Okay, my OTHER favorite type of superhero comic came out this week.

July 9, 2009 at 3:19 am (1)

I have definitely been getting back into comics lately these days, but mostly it has been like me finding a good price of those spiderman/Carnage/Silver Surfer issues on ebay instead of ones that are interesting to blog about. An exciting situation carries an artist well versed in costume designs but little else, my review would glumly say before scans and scans of pure, Cosmic Carnage, and any detached, critical thought evaporates from my gleeful eyes.

This trend, however, changes with this week’s comics in a big way. May I introduce the best idea for a 12 issue comic event since Solo or maybe even Big Numbers:

Wednesday Comics #1

And pretty much everything about this comic is beautiful. Imagine the bat signal as the beauty signal, and Risso did a self portrait of me:

Bats Wed Comics 1especially the wrinkle lines, of course.

The best strip, to my eyes, is between the Flash, Metal Men, and Paul Popes’ which has a muted candy color color scheme, Paul Pope’s grimy inkwork, as well as a bottom middle panel that just grabs the eye inward and won’t let go:

Adam Strange wed 1

I mean, look at that panel, centered between two symmetrical long vertical panels, the baboons motioning towards and framing the centralized damsel in distress, Adam Strange even looking up at it. It’s enough to make a man believe.

Metal Men has Jose Luis Garcia-Lopez bringing a Bronze Age class to the comic aided by Nowlan’s rubbery, expressive faces (he did more than inking it, I’m guessing?). Add to that its clever use of negative space and a cliffhanger that is, effectively, the hero saving the day,


The Flash probably takes the cake for cleverest of them all, however, splitting its page into two characters’ stories, telling a tragic romance from both perspectives (can you imagine how rude Iris’ letter would seem without her narration at the start of her story?). Brandon Fletcher has a bright and poppy Flash on top of a shadow filled romance comic, with four color stipples in both.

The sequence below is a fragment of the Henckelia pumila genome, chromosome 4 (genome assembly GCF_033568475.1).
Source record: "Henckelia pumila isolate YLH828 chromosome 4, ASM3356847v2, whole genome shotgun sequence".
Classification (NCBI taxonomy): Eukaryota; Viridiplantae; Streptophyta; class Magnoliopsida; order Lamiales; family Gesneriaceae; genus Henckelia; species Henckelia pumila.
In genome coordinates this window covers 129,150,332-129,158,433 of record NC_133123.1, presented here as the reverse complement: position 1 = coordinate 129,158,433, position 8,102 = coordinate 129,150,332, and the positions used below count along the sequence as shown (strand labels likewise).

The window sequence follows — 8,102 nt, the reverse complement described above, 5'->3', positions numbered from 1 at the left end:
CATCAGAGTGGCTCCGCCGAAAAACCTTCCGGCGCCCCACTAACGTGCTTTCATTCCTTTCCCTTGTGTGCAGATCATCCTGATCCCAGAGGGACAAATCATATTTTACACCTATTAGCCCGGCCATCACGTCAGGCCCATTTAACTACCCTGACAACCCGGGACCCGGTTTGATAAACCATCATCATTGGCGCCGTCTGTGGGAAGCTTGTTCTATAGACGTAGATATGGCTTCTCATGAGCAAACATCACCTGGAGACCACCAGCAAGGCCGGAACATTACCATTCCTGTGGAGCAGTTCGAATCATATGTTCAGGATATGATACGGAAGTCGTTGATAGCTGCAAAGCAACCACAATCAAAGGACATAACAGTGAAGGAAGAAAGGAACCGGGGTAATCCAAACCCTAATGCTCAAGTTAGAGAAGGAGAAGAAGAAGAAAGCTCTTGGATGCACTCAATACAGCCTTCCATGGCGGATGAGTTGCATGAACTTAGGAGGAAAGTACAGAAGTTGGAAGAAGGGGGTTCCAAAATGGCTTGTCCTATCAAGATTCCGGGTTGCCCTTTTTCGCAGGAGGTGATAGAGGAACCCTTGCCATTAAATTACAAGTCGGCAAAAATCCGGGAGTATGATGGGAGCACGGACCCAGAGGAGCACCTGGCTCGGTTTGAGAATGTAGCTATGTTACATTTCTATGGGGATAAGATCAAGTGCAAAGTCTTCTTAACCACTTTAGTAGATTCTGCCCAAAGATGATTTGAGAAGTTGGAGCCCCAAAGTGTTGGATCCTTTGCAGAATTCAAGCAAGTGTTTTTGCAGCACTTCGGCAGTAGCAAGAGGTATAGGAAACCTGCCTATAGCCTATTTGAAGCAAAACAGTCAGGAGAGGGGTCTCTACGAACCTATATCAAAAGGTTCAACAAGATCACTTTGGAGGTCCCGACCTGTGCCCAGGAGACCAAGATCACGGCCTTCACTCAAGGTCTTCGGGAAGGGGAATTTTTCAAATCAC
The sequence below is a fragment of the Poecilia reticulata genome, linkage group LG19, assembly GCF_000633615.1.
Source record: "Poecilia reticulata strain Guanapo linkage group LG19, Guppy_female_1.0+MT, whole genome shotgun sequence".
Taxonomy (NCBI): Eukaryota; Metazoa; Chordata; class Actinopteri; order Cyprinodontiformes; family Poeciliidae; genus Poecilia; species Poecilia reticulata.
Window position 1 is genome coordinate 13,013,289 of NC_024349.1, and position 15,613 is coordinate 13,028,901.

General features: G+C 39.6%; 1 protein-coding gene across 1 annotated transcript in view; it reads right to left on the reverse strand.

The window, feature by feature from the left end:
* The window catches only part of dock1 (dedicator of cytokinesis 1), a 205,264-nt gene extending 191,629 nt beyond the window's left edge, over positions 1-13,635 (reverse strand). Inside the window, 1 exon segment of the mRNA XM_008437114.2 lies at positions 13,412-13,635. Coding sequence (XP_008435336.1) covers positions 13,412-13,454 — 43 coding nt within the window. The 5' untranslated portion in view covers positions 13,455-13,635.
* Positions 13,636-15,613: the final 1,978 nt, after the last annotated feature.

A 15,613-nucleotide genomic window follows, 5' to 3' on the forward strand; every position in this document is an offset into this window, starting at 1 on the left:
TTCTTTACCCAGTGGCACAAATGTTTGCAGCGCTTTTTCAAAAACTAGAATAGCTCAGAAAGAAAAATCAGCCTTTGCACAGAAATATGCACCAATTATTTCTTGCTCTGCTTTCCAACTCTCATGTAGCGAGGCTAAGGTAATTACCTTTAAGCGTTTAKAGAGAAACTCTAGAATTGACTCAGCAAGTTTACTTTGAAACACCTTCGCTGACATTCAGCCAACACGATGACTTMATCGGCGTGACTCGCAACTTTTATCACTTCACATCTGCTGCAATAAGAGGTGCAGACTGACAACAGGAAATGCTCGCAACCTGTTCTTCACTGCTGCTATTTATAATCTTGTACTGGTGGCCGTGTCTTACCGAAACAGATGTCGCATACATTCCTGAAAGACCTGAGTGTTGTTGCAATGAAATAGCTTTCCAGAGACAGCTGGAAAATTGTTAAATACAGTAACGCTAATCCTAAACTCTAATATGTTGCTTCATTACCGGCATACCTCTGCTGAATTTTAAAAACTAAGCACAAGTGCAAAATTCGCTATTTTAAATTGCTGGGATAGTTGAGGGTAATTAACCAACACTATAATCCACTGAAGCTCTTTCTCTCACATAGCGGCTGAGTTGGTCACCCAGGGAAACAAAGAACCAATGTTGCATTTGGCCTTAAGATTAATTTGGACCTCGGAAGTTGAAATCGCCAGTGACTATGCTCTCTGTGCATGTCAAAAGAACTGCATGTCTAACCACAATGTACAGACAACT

Other strips bursting with potential less realized on the first go around include: Deadman, with its Darwyn Cooke feel aided by striking page composition. The only knock against it is the strip spent too much time setting up and rehashing its character’s identity for a potentially new audience, which may not be a bad idea for a mid 70’s Neal Adams cult favorite.

Deadman Wed Comics 1Second up, we have Kamandi, which handles a post apocalyptian scenery with elegance and absence instead of Kirbeyan energy and desperation despite having boring, boring texts and too little action until the last panel. Azarrelo and Risso’s Batman, much like their prior collaboration on the character, does nothing wrong, which will hopefully not continue to be the case. Kyle Baker’s Hawkman (as well as the Kuberts’ Sgt. Rock), on the other hand, suffers the opposite problem of doing too much right, but has no reason being a large blown-up page instead of a standard comic size. Of the two, Hawkman is assuredly better with the quirky narrator of a hawk in the hero’s legion, and it has me asking who’s the terrorist, Hawkman rushing up to an airplane with a legion of birds, or a couple misguided Arabs trying to hijack a plane? Which is a pretty astounding question to ask after 5 panels.

Wonder Woman suffers the opposite, with too much going on in its page, feeling cramped and claustrophobic one or two times more than comfortable (but using small panels very effectively in rhythm with larger panels to convey liberation). Either way, someone had to revere Little Nemo, and its elemental helpers along with a plucky young heroine makes it feel like it’ll be a great dreamytime adventure.

Supergirl, Metamorpho, Superman, and Catwoman & The Demon are all capable starts to what stories with promise, making the only clinker of the bunch The Teen Titans, which establishes the main villain as a thoroughly unlikable character not for his unjustified hatred of the Teen Titans, but for his terrible tedium expositing on such.

And today, unlike other days, I have actually objective means of determining whether or not the comic was a success, as well! Of the three comic shops I visited today (long story involving The Death of Superboy, but rest assured longboxes were wracked and the glory of a rare find at cover price was had!), the first had a couple on thr shelves before I plucked my copy, the second was completely sold out, and the third had over-ordered it by fifteen or twenty copies, so it is at least a small local success (I live on Saturn, with the rings as my highways).

Regardless if it’s a commercial success and will be done every year until fans stamp their foot down and decide they may not want the exact same thing over and over over or not (get J.H. Williams III the next time! He’d be worth buying a page from for $4 alone!), it is a successful experience. The comic just bursts with astounding art and poppy colors, all of which can be laid out in front of you to peer over, instead of smugly hold in your hands like a perfect bound book whose spine just whines every second you have to hold it open, begging to be closed and safely on your shelf! Lay down on the floor and spread the paper around, I say. Better to feel the adventure, that way.


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